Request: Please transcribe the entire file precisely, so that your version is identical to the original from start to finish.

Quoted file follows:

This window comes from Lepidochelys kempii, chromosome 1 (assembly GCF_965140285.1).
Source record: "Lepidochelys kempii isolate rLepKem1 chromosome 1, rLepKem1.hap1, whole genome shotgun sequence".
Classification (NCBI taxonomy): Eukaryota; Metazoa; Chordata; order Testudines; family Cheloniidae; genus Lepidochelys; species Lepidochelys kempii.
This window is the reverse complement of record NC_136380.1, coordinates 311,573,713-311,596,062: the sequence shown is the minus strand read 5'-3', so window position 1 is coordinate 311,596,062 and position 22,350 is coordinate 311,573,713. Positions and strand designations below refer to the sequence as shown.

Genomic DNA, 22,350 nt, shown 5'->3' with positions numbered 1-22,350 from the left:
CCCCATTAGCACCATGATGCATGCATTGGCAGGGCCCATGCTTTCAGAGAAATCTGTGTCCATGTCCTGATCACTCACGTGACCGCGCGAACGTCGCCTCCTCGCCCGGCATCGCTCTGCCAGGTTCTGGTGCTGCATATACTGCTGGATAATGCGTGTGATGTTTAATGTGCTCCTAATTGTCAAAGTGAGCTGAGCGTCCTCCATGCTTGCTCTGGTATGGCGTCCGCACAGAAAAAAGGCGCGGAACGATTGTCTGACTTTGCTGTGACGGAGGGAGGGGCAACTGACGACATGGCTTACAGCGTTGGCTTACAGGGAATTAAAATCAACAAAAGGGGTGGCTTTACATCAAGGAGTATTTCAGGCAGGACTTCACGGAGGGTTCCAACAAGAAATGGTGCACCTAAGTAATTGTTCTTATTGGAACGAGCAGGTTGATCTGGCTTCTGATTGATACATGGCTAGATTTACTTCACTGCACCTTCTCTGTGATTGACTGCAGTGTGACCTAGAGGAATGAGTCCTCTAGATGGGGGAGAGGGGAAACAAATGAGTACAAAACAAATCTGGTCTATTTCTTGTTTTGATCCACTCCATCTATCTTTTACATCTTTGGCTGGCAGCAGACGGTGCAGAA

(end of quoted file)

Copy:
This window comes from Lepidochelys kempii, chromosome 1 (assembly GCF_965140285.1).
Source record: "Lepidochelys kempii isolate rLepKem1 chromosome 1, rLepKem1.hap1, whole genome shotgun sequence".
Classification (NCBI taxonomy): Eukaryota; Metazoa; Chordata; order Testudines; family Cheloniidae; genus Lepidochelys; species Lepidochelys kempii.
This window is the reverse complement of record NC_136380.1, coordinates 311,573,713-311,596,062: the sequence shown is the minus strand read 5'-3', so window position 1 is coordinate 311,596,062 and position 22,350 is coordinate 311,573,713. Positions and strand designations below refer to the sequence as shown.

Genomic DNA, 22,350 nt, shown 5'->3' with positions numbered 1-22,350 from the left:
CCCCATTAGCACCATGATGCATGCATTGGCAGGGCCCATGCTTTCAGAGAAATCTGTGTCCATGTCCTGATCACTCACGTGACCGCGCGAACGTCGCCTCCTCGCCCGGCATCGCTCTGCCAGGTTCTGGTGCTGCATATACTGCTGGATAATGCGTGTGATGTTTAATGTGCTCCTAATTGTCAAAGTGAGCTGAGCGTCCTCCATGCTTGCTCTGGTATGGCGTCCGCACAGAAAAAAGGCGCGGAACGATTGTCTGACTTTGCTGTGACGGAGGGAGGGGCAACTGACGACATGGCTTACAGCGTTGGCTTACAGGGAATTAAAATCAACAAAAGGGGTGGCTTTACATCAAGGAGTATTTCAGGCAGGACTTCACGGAGGGTTCCAACAAGAAATGGTGCACCTAAGTAATTGTTCTTATTGGAACGAGCAGGTTGATCTGGCTTCTGATTGATACATGGCTAGATTTACTTCACTGCACCTTCTCTGTGATTGACTGCAGTGTGACCTAGAGGAATGAGTCCTCTAGATGGGGGAGAGGGGAAACAAATGAGTACAAAACAAATCTGGTCTATTTCTTGTTTTGATCCACTCCATCTATCTTTTACATCTTTGGCTGGCAGCAGACGGTGCAGAA